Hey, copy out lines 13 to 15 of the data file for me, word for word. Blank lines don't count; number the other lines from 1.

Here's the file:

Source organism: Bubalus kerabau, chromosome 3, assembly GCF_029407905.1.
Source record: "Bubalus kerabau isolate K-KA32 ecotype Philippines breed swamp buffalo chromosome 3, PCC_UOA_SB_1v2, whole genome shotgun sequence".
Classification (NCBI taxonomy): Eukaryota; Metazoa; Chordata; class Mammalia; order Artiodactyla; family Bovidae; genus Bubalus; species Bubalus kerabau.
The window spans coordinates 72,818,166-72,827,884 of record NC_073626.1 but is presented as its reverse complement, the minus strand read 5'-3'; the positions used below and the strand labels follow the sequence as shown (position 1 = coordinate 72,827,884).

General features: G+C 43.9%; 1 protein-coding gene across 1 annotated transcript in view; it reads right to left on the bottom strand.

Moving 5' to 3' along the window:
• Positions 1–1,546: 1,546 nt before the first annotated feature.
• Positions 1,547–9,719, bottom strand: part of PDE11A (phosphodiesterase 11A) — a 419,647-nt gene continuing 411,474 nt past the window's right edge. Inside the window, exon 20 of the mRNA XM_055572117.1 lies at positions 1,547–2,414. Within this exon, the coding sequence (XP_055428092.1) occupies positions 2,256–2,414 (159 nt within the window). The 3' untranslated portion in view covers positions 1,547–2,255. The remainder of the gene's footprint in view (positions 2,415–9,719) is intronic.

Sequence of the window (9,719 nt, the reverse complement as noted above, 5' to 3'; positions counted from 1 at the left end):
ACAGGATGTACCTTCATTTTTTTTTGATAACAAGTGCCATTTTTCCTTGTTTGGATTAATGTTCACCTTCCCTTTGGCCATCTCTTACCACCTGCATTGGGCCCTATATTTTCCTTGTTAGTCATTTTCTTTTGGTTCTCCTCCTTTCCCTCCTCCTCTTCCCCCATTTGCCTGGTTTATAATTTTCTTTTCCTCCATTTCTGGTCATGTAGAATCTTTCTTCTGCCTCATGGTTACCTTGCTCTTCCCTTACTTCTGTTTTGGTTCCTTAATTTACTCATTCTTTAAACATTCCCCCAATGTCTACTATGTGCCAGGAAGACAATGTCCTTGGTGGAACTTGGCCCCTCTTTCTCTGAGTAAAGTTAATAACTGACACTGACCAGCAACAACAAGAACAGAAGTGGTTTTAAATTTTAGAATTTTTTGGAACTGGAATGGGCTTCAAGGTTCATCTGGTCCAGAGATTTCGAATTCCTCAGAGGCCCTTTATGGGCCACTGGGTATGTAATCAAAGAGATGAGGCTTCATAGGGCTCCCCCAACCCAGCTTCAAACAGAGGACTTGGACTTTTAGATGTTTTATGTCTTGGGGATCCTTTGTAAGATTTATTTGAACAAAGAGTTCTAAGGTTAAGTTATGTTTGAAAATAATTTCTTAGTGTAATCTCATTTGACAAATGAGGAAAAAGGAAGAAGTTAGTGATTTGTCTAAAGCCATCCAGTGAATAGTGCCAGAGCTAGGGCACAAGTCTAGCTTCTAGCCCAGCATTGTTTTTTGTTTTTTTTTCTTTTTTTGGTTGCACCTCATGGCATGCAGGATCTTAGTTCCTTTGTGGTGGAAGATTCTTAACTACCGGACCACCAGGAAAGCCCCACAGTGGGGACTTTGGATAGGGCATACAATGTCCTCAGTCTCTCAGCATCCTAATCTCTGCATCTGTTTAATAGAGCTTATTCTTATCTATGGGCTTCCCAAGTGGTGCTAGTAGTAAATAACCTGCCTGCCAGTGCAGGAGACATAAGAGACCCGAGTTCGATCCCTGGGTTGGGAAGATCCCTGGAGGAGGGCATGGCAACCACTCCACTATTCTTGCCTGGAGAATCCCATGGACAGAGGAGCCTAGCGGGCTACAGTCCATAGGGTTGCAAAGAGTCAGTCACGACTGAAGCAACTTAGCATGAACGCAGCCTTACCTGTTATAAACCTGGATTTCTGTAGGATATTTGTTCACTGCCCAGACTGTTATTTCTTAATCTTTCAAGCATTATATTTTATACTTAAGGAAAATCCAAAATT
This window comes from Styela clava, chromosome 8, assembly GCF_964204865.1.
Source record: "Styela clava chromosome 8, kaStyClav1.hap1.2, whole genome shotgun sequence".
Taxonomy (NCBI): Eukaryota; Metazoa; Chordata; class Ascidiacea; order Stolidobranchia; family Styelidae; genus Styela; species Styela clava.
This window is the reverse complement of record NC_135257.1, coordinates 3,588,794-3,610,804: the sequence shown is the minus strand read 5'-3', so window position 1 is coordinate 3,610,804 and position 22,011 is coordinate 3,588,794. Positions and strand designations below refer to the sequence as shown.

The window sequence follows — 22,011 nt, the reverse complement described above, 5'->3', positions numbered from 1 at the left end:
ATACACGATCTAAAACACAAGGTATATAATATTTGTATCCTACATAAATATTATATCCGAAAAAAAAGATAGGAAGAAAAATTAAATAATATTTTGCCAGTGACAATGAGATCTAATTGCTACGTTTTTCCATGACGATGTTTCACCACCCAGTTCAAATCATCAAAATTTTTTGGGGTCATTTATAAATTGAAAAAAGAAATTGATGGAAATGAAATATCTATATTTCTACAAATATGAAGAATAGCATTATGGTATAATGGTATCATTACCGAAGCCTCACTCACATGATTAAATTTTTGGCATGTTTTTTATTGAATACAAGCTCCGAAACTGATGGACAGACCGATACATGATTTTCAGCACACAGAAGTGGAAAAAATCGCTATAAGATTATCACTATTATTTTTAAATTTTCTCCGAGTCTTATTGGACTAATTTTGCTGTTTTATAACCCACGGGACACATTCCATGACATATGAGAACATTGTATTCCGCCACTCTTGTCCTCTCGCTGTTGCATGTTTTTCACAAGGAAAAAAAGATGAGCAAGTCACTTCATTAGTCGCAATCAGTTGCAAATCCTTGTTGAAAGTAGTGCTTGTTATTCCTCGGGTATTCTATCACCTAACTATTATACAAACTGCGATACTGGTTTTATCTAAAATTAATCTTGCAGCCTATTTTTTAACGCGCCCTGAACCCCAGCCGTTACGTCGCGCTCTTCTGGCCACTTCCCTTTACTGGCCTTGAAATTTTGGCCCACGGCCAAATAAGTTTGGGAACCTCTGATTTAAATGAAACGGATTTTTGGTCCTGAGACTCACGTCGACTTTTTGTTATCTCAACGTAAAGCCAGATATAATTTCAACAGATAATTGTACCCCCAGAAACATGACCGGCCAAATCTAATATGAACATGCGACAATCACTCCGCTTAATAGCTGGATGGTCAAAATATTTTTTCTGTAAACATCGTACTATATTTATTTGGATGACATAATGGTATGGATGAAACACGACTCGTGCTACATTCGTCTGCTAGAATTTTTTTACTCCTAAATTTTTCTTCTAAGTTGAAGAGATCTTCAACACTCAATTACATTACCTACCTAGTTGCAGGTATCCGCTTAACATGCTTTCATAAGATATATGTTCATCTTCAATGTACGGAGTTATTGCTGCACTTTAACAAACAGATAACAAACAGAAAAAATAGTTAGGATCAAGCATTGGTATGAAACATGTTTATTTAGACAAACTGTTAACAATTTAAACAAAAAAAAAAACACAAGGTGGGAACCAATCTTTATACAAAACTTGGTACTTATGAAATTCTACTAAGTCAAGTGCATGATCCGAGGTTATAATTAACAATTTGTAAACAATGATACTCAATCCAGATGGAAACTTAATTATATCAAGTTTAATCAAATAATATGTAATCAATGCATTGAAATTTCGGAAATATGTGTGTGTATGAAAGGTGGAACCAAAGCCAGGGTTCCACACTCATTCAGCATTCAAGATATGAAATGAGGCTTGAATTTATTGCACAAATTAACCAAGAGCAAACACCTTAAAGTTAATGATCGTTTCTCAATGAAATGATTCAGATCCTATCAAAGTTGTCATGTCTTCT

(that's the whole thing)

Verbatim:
Taxonomy (NCBI): Eukaryota; Metazoa; Chordata; class Ascidiacea; order Stolidobranchia; family Styelidae; genus Styela; species Styela clava.
This window is the reverse complement of record NC_135257.1, coordinates 3,588,794-3,610,804: the sequence shown is the minus strand read 5'-3', so window position 1 is coordinate 3,610,804 and position 22,011 is coordinate 3,588,794. Positions and strand designations below refer to the sequence as shown.

The window sequence follows — 22,011 nt, the reverse complement described above, 5'->3', positions numbered from 1 at the left end: